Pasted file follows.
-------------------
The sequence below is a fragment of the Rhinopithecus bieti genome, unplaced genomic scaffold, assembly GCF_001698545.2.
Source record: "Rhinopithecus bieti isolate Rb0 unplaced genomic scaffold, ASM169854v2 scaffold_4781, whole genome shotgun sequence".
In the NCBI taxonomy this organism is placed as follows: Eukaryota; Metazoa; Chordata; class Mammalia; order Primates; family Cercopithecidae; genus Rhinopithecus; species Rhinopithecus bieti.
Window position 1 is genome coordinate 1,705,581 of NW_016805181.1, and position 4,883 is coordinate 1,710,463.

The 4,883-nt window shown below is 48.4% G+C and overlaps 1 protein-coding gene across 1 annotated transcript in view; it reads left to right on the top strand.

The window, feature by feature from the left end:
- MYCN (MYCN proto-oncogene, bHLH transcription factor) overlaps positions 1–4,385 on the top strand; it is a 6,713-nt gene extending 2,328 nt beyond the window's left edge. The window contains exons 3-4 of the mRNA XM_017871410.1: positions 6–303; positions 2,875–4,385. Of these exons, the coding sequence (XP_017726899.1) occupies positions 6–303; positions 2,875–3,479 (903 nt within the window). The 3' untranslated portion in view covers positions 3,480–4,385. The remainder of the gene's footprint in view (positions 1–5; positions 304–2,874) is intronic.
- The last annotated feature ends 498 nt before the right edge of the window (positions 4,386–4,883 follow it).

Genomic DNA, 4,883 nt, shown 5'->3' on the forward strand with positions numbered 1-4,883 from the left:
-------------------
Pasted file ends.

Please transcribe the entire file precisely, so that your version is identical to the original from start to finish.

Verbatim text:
The sequence below is a fragment of the Rhinopithecus bieti genome, unplaced genomic scaffold, assembly GCF_001698545.2.
Source record: "Rhinopithecus bieti isolate Rb0 unplaced genomic scaffold, ASM169854v2 scaffold_4781, whole genome shotgun sequence".
In the NCBI taxonomy this organism is placed as follows: Eukaryota; Metazoa; Chordata; class Mammalia; order Primates; family Cercopithecidae; genus Rhinopithecus; species Rhinopithecus bieti.
Window position 1 is genome coordinate 1,705,581 of NW_016805181.1, and position 4,883 is coordinate 1,710,463.

The 4,883-nt window shown below is 48.4% G+C and overlaps 1 protein-coding gene across 1 annotated transcript in view; it reads left to right on the top strand.

The window, feature by feature from the left end:
- MYCN (MYCN proto-oncogene, bHLH transcription factor) overlaps positions 1–4,385 on the top strand; it is a 6,713-nt gene extending 2,328 nt beyond the window's left edge. The window contains exons 3-4 of the mRNA XM_017871410.1: positions 6–303; positions 2,875–4,385. Of these exons, the coding sequence (XP_017726899.1) occupies positions 6–303; positions 2,875–3,479 (903 nt within the window). The 3' untranslated portion in view covers positions 3,480–4,385. The remainder of the gene's footprint in view (positions 1–5; positions 304–2,874) is intronic.
- The last annotated feature ends 498 nt before the right edge of the window (positions 4,386–4,883 follow it).

Genomic DNA, 4,883 nt, shown 5'->3' on the forward strand with positions numbered 1-4,883 from the left: